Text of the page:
Childhood trauma can be a risk factor for human trafficking.

The environment that we grow up in has a significant impact on the people we become. For children who develop in a home that is full of abuse, neglect and adverse experiences, their lives are altered in a profound way. Research shows us that trauma and chronic stress have the power to change the architecture of the brain. Essentially, our brains are malleable and can be shaped both positively and negatively as we grow. This has a direct impact on the ability to form healthy relationships, regulate emotions,  control behavior, perform academically, and more. Trauma pervades every aspect of life.

According to the CDC, “Children who are abused and neglected may suffer immediate physical injuries such as cuts, bruises, or broken bones, as well as emotional and psychological problems, such as impaired socio-emotional skills or anxiety.

Child abuse and neglect and other adverse childhood experiences (ACEs) can also have a tremendous impact on broader lifelong health and wellbeing outcomes if left untreated. For example, exposure to violence in childhood increases the risks of injury, future violence victimization and perpetration, substance abuse, sexually transmitted infections, delayed brain development, reproductive health problems, involvement in sex trafficking, non-communicable diseases, lower educational attainment, and limited employment opportunities. Chronic abuse may result in toxic stress and make victims more vulnerable to problems such as post-traumatic stress disorder, conduct disorder, and learning, attention, and memory difficulties.”

Childhood trauma can be a risk factor for human trafficking.

One anti-trafficking organization in Germany reported that all of the participants they have worked with have experienced childhood sexual trauma

Other organizations report between 66-90% of women in the commercial sex industry have experienced childhood sexual abuse

70% of interviewees in a study by Silbert and Pines noted that childhood sexual abuse was an influence on their entry into prostitution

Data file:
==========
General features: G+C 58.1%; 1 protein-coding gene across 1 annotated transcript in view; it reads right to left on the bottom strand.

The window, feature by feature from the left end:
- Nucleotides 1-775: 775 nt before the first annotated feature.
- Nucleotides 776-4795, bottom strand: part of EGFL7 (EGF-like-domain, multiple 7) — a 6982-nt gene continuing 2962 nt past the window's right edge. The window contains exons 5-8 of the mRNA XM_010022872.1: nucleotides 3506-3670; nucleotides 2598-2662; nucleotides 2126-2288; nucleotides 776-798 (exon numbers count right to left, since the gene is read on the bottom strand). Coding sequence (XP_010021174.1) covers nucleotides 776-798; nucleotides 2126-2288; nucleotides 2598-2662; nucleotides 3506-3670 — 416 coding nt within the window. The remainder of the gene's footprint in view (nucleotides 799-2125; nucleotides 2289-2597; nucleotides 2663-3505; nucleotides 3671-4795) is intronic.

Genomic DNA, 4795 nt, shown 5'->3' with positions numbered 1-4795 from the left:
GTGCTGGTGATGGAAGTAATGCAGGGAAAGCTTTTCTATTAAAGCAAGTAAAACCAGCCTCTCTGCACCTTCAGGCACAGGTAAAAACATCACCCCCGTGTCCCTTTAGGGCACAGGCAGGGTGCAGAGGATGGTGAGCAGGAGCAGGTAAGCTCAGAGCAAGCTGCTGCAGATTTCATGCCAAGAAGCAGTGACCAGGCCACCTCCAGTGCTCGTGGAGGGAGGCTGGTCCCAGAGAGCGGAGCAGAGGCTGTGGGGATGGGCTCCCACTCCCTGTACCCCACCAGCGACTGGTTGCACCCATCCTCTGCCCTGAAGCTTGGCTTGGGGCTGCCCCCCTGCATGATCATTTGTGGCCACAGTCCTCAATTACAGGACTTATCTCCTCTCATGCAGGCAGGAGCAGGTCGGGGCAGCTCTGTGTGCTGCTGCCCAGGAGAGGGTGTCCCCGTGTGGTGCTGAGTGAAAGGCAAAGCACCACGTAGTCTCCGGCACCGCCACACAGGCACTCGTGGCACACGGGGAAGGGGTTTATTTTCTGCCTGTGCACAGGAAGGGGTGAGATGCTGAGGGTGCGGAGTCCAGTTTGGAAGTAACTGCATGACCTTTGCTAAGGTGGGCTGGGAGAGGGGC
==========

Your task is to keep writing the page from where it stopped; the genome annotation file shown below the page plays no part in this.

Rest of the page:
What are our needs?

Physiological Needs

includes air, food, water, sleep, etc.These are our straight-forward needs for human survival. The majority of the children we work with have these needs met, however, there are some who do not for various reasons.

Safety Needs

includes security of environment, employment, resources, health, property, etc. This can mean physical safety as well as a perceived sense of safety (emotionally/mentally). We yearn for predictability, structure and consistency. Unfortunately, the majority of the children we work with do not have this need met.

Social Needs

includes love, friendship, intimacy, family, etc. Humans need to feel a sense of belonging and acceptance. We long to be connected to others in intimate, deep ways. This can come from a large group (social groups, religious organizations, sports teams, etc) or close interpersonal relationships (family, intimate partners, mentors, colleagues, etc). Very few of the children we work with have stable, safe relationships, but are longing for it. This is one of the factors that make them so vulnerable to trafficking, exploitation or abusive relationships.


(AKA BELONGING NEED) includes confidence, self-esteem, achievement, respect, etc. All people have a need for self-respect and to be respected by others. Accepting one’s worth and dignity, and being engaged in activities that result in receiving recognition are part of the fulfillment of this need. Only a couple of the children we work with have experienced this.


includes morality, creativity, problem solving, etc. When the other needs are satisfied, we have the ability to own our potential and dream about the possibilities for our life. In other words, this is a person who is thriving. One or two of the children we work with have the capacity to think this way and the ability to seek their full purpose.

“I am valuable” is our anthem.
“I am loved” is our song.